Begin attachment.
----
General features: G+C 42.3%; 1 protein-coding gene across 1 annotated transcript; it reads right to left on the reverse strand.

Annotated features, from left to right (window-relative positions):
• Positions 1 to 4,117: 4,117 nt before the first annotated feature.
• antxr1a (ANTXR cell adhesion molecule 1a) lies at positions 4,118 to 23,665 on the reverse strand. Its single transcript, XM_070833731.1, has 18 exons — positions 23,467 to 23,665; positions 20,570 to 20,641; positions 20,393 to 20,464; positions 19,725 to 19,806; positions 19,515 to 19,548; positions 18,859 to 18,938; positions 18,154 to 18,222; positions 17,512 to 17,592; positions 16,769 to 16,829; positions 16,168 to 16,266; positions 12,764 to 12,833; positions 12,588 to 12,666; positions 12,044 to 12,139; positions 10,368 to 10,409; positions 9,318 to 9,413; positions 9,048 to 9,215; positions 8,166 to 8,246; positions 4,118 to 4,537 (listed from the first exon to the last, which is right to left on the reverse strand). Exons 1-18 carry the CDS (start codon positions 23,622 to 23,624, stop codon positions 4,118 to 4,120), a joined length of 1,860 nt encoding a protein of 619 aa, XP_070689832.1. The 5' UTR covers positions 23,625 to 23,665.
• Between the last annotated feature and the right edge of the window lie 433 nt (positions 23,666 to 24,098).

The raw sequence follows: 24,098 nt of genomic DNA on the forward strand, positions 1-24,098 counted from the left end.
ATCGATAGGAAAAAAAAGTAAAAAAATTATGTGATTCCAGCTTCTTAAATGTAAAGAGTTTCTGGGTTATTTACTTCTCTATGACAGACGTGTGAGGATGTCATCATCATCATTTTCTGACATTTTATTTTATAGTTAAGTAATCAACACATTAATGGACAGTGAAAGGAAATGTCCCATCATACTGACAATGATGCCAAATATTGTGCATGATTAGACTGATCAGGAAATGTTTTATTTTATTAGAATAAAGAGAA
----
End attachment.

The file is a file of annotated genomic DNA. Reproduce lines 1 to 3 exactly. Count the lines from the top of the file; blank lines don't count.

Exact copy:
General features: G+C 42.3%; 1 protein-coding gene across 1 annotated transcript; it reads right to left on the reverse strand.

Annotated features, from left to right (window-relative positions):
• Positions 1 to 4,117: 4,117 nt before the first annotated feature.